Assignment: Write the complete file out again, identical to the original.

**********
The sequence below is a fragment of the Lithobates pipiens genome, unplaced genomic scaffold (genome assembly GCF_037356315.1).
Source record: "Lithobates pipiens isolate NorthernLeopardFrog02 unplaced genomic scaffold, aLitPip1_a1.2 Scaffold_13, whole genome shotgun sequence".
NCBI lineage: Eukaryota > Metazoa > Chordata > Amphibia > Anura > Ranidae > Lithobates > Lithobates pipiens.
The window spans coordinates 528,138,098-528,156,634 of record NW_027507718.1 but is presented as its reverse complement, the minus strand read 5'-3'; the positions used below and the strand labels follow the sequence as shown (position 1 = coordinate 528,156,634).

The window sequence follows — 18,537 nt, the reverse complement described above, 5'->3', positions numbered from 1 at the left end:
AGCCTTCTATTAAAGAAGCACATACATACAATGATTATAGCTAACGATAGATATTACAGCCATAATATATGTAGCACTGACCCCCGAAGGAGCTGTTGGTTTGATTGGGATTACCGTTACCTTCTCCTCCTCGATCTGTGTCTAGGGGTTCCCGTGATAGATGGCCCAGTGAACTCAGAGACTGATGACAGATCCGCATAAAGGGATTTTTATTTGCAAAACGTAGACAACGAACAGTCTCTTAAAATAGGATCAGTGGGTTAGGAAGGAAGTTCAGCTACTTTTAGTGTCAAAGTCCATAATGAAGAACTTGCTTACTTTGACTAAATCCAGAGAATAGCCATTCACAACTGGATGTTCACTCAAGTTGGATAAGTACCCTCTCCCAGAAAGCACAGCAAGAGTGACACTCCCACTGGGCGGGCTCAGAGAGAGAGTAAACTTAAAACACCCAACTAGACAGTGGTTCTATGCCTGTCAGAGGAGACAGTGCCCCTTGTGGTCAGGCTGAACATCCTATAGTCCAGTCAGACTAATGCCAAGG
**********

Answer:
The sequence below is a fragment of the Lithobates pipiens genome, unplaced genomic scaffold (genome assembly GCF_037356315.1).
Source record: "Lithobates pipiens isolate NorthernLeopardFrog02 unplaced genomic scaffold, aLitPip1_a1.2 Scaffold_13, whole genome shotgun sequence".
NCBI lineage: Eukaryota > Metazoa > Chordata > Amphibia > Anura > Ranidae > Lithobates > Lithobates pipiens.
The window spans coordinates 528,138,098-528,156,634 of record NW_027507718.1 but is presented as its reverse complement, the minus strand read 5'-3'; the positions used below and the strand labels follow the sequence as shown (position 1 = coordinate 528,156,634).

The window sequence follows — 18,537 nt, the reverse complement described above, 5'->3', positions numbered from 1 at the left end:
AGCCTTCTATTAAAGAAGCACATACATACAATGATTATAGCTAACGATAGATATTACAGCCATAATATATGTAGCACTGACCCCCGAAGGAGCTGTTGGTTTGATTGGGATTACCGTTACCTTCTCCTCCTCGATCTGTGTCTAGGGGTTCCCGTGATAGATGGCCCAGTGAACTCAGAGACTGATGACAGATCCGCATAAAGGGATTTTTATTTGCAAAACGTAGACAACGAACAGTCTCTTAAAATAGGATCAGTGGGTTAGGAAGGAAGTTCAGCTACTTTTAGTGTCAAAGTCCATAATGAAGAACTTGCTTACTTTGACTAAATCCAGAGAATAGCCATTCACAACTGGATGTTCACTCAAGTTGGATAAGTACCCTCTCCCAGAAAGCACAGCAAGAGTGACACTCCCACTGGGCGGGCTCAGAGAGAGAGTAAACTTAAAACACCCAACTAGACAGTGGTTCTATGCCTGTCAGAGGAGACAGTGCCCCTTGTGGTCAGGCTGAACATCCTATAGTCCAGTCAGACTAATGCCAAGG